An image posted to the Hurontario LRT Twitter page has provided an updated look at the light rail vehicle (LRV) that will be used on the Hurontario LRT that will begin service sometime in 2022.
Metrolinx has chosen the Alstom Citadis Spirit light rail vehicles configured to carry 120 seated and 216 standing passengers, with a length of up to 157 feet, with a white and silver colour theme for the exterior.
Alstom is a French multinational company that provides rail transport vehicles, signaling systems and infrastructure. They manufacture high speed rail vehicles for the TGV, France’s intercity high-speed rail service, in addition to suburban, regional and metro trains and trams in systems around the world.
Currently, Alstom is the supplier of light rail vehicles for Ottawa’s Confederation Line, a light rail system built by that city at a cost of just over $2.1 billion, with a second phase planned that will push the final bill up to $5.1 billion. The costs for the project are being funded in part by the federal government and the province, while the City of Ottawa is funding a third, or $1.7 billion.
In 2015, the City of Brampton considered a proposed plan to build the Hurontario-Main LRT from the Port Credit GO Train Station in Mississauga to the GO Train Station in Downtown Brampton. The plan was scheduled to cost a total of $1.6 billion, and the Province of Ontario had committed to paying the full amount.
Following a marathon public meeting at the Rose Theatre where a majority of residents who delegated at the meeting spoke in favor of the project, Councillors voted against the plan, and instead chose to stop the train at Shoppers World.
The decision resulted in the city looking at alternative unfunded routes, including an Etobicoke Creek route that was barred from moving forward after the Toronto Region and Conservation Authority voted down the idea, calling the plan “nuts”. The remaining route options lie along Kennedy Road and McLaughlin Road.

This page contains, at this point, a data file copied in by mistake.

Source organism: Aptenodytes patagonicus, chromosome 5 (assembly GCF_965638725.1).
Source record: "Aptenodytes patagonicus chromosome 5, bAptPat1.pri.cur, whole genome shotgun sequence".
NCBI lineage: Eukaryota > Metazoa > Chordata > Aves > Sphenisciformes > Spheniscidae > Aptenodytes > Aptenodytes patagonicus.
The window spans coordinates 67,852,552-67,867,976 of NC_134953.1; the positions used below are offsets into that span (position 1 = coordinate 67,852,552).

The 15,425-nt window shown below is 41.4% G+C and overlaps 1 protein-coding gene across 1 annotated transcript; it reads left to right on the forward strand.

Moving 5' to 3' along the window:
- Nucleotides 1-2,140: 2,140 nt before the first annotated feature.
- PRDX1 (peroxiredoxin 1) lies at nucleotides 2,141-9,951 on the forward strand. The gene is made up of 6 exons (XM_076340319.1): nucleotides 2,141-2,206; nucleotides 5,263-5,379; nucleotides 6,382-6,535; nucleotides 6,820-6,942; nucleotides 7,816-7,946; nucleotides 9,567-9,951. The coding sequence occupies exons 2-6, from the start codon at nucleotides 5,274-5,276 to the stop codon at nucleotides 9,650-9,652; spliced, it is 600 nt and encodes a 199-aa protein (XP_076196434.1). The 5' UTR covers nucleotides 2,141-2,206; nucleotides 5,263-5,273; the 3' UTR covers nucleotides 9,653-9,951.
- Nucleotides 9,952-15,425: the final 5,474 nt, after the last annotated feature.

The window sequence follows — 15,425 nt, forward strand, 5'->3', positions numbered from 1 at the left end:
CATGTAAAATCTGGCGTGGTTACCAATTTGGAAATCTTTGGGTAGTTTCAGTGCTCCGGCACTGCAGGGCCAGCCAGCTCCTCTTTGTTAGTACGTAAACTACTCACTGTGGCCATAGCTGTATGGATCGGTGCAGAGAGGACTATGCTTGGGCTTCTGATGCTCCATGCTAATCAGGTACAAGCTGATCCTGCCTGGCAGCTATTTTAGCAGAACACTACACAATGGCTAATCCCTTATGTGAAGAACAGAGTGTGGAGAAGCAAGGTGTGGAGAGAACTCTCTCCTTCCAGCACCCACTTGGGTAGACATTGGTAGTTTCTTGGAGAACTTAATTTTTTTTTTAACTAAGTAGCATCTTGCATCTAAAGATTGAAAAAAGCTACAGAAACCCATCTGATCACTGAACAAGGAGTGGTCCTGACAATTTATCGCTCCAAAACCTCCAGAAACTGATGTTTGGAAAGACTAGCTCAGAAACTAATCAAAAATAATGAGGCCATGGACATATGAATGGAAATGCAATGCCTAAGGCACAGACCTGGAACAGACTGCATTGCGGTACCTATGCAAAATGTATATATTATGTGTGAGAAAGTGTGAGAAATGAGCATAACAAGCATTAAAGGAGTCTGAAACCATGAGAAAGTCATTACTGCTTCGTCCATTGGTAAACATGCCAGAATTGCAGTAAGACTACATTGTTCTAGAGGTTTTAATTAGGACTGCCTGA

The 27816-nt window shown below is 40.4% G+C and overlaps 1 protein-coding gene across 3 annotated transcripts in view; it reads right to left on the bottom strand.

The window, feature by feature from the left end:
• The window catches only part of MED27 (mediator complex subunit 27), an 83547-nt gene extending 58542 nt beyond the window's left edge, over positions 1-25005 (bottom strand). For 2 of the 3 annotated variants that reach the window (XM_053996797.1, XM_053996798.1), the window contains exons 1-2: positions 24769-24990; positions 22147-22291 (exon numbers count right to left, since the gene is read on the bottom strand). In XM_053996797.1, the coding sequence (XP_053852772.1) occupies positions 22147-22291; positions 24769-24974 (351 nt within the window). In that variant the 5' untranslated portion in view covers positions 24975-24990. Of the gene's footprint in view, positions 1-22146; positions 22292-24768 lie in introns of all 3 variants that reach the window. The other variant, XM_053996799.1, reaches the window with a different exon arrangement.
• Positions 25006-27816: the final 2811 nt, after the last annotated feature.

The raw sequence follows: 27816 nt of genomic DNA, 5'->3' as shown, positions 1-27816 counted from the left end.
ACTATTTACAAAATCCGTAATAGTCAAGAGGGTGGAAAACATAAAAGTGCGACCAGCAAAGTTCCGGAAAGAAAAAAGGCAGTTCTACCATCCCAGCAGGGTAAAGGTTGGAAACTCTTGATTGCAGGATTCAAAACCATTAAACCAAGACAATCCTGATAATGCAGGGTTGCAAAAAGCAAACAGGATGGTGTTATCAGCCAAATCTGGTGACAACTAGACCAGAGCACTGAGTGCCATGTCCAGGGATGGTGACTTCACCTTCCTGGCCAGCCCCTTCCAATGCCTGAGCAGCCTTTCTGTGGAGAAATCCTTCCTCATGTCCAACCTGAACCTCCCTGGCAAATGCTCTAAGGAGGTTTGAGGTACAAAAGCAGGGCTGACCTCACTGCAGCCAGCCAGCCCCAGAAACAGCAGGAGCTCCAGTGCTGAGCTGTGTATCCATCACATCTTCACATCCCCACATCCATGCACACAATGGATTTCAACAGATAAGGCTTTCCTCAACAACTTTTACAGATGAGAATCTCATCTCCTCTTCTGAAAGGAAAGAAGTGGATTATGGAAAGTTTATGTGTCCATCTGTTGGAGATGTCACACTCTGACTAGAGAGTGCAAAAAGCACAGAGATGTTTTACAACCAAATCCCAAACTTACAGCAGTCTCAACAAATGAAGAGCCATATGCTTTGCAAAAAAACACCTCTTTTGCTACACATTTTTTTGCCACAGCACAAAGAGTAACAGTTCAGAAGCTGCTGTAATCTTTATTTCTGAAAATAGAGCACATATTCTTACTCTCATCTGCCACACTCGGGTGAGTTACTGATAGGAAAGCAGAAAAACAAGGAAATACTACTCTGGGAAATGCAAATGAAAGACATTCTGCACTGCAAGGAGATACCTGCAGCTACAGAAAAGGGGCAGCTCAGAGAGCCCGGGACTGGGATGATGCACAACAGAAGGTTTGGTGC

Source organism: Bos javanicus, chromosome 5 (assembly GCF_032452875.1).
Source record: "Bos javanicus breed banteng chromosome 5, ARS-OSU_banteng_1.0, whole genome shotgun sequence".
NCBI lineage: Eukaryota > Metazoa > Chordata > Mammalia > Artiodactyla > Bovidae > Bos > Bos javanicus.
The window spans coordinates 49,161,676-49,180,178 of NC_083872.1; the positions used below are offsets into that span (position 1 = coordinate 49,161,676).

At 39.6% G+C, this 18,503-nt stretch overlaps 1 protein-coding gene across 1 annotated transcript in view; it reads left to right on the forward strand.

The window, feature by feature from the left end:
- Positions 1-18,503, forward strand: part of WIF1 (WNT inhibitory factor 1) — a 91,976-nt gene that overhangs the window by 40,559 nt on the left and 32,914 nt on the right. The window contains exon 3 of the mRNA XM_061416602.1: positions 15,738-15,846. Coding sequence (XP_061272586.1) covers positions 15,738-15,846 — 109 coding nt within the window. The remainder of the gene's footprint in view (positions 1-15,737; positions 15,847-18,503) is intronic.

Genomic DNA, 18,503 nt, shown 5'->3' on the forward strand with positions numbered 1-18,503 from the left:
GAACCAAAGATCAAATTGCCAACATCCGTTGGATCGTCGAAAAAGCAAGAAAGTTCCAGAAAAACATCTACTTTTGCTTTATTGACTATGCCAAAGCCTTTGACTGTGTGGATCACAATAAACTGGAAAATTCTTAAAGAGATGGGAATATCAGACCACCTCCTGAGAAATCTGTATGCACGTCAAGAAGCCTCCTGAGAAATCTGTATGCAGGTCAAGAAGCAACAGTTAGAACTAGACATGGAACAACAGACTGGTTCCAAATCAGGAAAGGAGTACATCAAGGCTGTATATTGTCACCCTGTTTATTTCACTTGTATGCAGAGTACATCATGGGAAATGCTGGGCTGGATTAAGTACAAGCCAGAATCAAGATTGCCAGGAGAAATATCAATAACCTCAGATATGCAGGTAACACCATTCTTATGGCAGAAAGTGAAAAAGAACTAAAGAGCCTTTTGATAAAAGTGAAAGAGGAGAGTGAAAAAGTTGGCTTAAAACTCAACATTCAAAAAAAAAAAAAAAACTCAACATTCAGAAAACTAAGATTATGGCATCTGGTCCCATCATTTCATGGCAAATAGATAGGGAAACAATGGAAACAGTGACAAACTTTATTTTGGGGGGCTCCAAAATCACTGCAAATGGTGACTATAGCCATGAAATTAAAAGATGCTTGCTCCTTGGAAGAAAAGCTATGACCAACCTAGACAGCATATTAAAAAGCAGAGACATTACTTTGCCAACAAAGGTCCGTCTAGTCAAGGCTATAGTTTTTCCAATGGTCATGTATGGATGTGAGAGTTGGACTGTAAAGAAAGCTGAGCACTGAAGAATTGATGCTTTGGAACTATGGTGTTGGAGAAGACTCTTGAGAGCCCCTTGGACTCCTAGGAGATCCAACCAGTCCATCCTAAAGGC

Despite the fact that the other routes have already been studied and dismissed by experts, Council voted to spend another $4.4 million to initiate new studies that will require at least four years to complete.
There is no plan currently in place to fund the route that is eventually selected. Metrolinx has pulled its funding commitment to the City of Brampton and has allocated those monies to other projects across Ontario.
In the meantime, the City of Mississauga is forging ahead with its light rail transit system, and, from the look of the images they are sharing, Mississaugans will soon be enjoying a fast, efficient and fully paid transit line along their main corridor.
In earlier concept images, Metrolinx had showcased an LRV model built by Bombardier’s rail division located in Thunder Bay, Ontario. However, Bombaridier has experienced challenges with delivery times for other projects like the Crosstown LRT which is being built in Toronto.
Anne Marie Aikens, a spokesperson for Metrolinx says the switch to Alstom was made to ensure success of the project. “We contracted with Alstom to provide vehicles for our other LRT projects, like Hurontario, so that we will have that certainty.”
The Alstom trains feature a low-floor design that offers easy accessibility from the street or the curb, as well as an interior layout without steps or ramps to provide a safe and enjoyable experience for riders.
The Hurontario LRT project is scheduled to begin construction next year, with completion in 2022.
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